04/28/10 7:22 PM ET
Starter for Saturday remains a mystery
Torre could go with combo of relievers against Pirates
By Ken Gurnick / MLB.com
Torre did say it would be a pitcher currently with the Major League club and not a Minor League callup.
Torre has Hiroki Kuroda slotted to pitch Sunday and will not pitch him on Saturday on three days' rest. He said he is undecided on whether to bring back Haeger on three days' rest for the second consecutive time, after Haeger allowed the Mets five runs in four-plus innings on Tuesday night.
One consideration, said Torre, is a combination of long relievers Ramon Ortiz and Carlos Monasterios, the latter a Rule 5 Draft pick who has a 1.69 ERA while pitching mostly in non-pressure situations.
"A big part is, what do we use between now and then?" Torre said. "We could use Haeger out of the bullpen."
If Haeger (0-3, 7.45) doesn't start Saturday, he would likely be skipped because of Monday's day off.
Furcal should avoid trip to disabled list
NEW YORK -- An MRI on Dodgers shortstop Rafael Furcal's left hamstring revealed a "little strain," according to manager Joe Torre, who added that "it doesn't look like a DL thing."
Furcal suffered the injury trying to beat out a double-play grounder in the first game of Tuesday's doubleheader. He missed the nightcap and did not play Wednesday.
Torre said Furcal would be examined by team Dr. Neal ElAttrache on Thursday, when it will be decided if he should receive a platelet-rich plasma injection to promote healing.
Jamey Carroll, who started at shortstop for Furcal on Wednesday, scored two runs, with two walks and an infield single.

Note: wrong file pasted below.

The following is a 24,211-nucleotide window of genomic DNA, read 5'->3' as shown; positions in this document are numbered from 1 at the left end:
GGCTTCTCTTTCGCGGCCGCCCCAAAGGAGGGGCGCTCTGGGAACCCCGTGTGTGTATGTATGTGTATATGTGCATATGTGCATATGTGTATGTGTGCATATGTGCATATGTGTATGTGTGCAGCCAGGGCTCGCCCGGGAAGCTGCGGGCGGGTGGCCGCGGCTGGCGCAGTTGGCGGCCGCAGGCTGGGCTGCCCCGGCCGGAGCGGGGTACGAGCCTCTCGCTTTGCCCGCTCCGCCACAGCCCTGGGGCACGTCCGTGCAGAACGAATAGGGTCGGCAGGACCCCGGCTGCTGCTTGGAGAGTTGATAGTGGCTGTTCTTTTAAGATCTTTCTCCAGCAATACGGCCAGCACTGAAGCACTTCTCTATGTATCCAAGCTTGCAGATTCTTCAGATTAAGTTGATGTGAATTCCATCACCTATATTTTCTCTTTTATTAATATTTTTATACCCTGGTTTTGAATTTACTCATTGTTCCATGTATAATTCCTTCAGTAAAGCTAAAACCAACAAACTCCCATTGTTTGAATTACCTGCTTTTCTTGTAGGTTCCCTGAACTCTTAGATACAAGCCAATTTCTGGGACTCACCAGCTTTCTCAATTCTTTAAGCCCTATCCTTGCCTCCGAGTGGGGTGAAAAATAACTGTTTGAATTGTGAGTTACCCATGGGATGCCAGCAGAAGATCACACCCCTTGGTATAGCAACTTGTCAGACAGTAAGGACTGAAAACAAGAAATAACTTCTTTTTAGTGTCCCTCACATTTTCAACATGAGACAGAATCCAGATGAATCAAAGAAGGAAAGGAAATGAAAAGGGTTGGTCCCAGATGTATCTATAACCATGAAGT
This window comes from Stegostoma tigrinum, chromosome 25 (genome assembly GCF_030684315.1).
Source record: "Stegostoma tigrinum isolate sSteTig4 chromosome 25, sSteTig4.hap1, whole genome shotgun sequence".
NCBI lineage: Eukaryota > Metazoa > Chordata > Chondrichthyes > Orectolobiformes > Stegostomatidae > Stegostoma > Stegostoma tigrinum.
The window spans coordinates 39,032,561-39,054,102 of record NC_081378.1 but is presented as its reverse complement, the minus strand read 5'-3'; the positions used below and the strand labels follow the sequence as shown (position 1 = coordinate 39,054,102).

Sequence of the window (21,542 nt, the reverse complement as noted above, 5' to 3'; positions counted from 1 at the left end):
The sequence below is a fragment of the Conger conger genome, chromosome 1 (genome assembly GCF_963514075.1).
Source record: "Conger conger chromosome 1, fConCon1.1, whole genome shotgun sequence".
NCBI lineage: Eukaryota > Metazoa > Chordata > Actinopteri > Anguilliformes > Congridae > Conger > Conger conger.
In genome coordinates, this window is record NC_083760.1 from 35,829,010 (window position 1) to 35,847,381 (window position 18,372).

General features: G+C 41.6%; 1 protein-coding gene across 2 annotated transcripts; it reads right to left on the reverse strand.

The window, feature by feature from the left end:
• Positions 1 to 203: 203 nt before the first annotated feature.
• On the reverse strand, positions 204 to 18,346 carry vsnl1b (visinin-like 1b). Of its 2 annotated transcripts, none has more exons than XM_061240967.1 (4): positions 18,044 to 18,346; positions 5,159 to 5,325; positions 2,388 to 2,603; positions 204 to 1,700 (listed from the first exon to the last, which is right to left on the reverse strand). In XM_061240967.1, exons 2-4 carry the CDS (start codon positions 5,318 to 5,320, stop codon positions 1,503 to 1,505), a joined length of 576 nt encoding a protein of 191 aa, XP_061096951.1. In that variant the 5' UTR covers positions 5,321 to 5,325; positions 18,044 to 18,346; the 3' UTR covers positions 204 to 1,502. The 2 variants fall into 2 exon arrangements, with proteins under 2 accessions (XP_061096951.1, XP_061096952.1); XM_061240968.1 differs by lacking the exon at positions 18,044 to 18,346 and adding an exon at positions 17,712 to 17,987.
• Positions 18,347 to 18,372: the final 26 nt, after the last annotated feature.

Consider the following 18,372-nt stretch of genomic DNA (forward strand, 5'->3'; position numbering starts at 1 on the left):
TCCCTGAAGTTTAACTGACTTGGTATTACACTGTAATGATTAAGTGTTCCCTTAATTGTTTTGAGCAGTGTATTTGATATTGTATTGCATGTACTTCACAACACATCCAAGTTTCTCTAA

Kemp playing, working hard every day
NEW YORK -- Dodgers outfielder Matt Kemp, criticized by general manager Ned Colletti for his baserunning, defense and possibly approach, defended himself Wednesday.
Asked in a Tuesday interview on KABC Radio about Kemp, Colletti said the center fielder's baserunning and defense were below average, while also criticizing the young outfielder's approach in general.
"You can say what you want to say and think what you want to think," said Kemp. "I'm going out every day, playing as hard as I can. Sometimes you make mistakes and things happen. I'm one of the first people here every day. I get my work in, I work hard, I watch video."
Colletti also asked rhetorically -- and said he couldn't answer -- if Kemp's play was influenced by the two-year, $10.95 million contract he signed early this year.
"No deal is going to change the way I approach this game," said Kemp. "We're losing right now. People can say what they want or make excuses. I'm not making excuses. We're losing as a team, not any one individual. It's just one of those rough spots. We're starting off slow. Some things need to change and we've got to get better. A new deal has nothing to do with anything. The goal isn't to make money; that's not why I started playing the game. I love the game, and I continue to love this game."
Kemp suggested that the frustration of losing is felt throughout the organization.
"Yeah, it's frustrating to lose," he said. "We're getting beat. Not just getting beat, we're getting our butts whipped every day. That's not cool. I hate to lose. I love to win. Since I got here, I'm used to winning and getting to the playoffs. Now we're not playing good and we've got to do something. Something's got to change, something's got to shake."